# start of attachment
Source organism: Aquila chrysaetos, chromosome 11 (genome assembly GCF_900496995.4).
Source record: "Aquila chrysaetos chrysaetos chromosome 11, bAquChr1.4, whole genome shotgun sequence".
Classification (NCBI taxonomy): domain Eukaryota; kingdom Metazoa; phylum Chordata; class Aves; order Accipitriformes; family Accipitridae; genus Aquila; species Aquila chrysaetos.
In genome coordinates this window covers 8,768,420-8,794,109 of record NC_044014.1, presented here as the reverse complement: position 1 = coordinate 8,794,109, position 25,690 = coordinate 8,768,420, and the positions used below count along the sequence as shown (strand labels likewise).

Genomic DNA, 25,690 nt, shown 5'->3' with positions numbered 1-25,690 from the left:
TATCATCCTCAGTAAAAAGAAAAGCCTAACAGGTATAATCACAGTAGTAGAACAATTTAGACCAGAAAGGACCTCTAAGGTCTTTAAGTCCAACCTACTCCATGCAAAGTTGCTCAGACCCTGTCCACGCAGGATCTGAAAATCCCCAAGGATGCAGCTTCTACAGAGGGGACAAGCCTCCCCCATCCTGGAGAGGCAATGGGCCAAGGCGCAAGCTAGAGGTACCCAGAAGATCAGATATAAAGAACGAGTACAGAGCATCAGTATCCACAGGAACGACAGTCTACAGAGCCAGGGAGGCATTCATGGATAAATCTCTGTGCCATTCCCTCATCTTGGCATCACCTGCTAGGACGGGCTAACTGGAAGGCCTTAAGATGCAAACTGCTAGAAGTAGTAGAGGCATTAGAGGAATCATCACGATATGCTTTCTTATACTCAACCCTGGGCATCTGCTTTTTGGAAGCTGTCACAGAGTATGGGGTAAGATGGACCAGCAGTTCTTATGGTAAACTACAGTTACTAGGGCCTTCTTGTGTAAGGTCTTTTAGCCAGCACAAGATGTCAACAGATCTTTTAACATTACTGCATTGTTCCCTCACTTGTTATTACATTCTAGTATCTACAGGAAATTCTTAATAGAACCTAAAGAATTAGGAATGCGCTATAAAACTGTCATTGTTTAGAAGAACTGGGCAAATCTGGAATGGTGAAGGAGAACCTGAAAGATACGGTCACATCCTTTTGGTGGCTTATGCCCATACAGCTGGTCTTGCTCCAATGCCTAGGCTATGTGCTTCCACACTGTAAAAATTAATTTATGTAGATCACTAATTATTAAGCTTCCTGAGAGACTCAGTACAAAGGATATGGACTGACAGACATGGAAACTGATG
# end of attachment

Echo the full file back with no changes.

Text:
Source organism: Aquila chrysaetos, chromosome 11 (genome assembly GCF_900496995.4).
Source record: "Aquila chrysaetos chrysaetos chromosome 11, bAquChr1.4, whole genome shotgun sequence".
Classification (NCBI taxonomy): domain Eukaryota; kingdom Metazoa; phylum Chordata; class Aves; order Accipitriformes; family Accipitridae; genus Aquila; species Aquila chrysaetos.
In genome coordinates this window covers 8,768,420-8,794,109 of record NC_044014.1, presented here as the reverse complement: position 1 = coordinate 8,794,109, position 25,690 = coordinate 8,768,420, and the positions used below count along the sequence as shown (strand labels likewise).

Genomic DNA, 25,690 nt, shown 5'->3' with positions numbered 1-25,690 from the left:
TATCATCCTCAGTAAAAAGAAAAGCCTAACAGGTATAATCACAGTAGTAGAACAATTTAGACCAGAAAGGACCTCTAAGGTCTTTAAGTCCAACCTACTCCATGCAAAGTTGCTCAGACCCTGTCCACGCAGGATCTGAAAATCCCCAAGGATGCAGCTTCTACAGAGGGGACAAGCCTCCCCCATCCTGGAGAGGCAATGGGCCAAGGCGCAAGCTAGAGGTACCCAGAAGATCAGATATAAAGAACGAGTACAGAGCATCAGTATCCACAGGAACGACAGTCTACAGAGCCAGGGAGGCATTCATGGATAAATCTCTGTGCCATTCCCTCATCTTGGCATCACCTGCTAGGACGGGCTAACTGGAAGGCCTTAAGATGCAAACTGCTAGAAGTAGTAGAGGCATTAGAGGAATCATCACGATATGCTTTCTTATACTCAACCCTGGGCATCTGCTTTTTGGAAGCTGTCACAGAGTATGGGGTAAGATGGACCAGCAGTTCTTATGGTAAACTACAGTTACTAGGGCCTTCTTGTGTAAGGTCTTTTAGCCAGCACAAGATGTCAACAGATCTTTTAACATTACTGCATTGTTCCCTCACTTGTTATTACATTCTAGTATCTACAGGAAATTCTTAATAGAACCTAAAGAATTAGGAATGCGCTATAAAACTGTCATTGTTTAGAAGAACTGGGCAAATCTGGAATGGTGAAGGAGAACCTGAAAGATACGGTCACATCCTTTTGGTGGCTTATGCCCATACAGCTGGTCTTGCTCCAATGCCTAGGCTATGTGCTTCCACACTGTAAAAATTAATTTATGTAGATCACTAATTATTAAGCTTCCTGAGAGACTCAGTACAAAGGATATGGACTGACAGACATGGAAACTGATG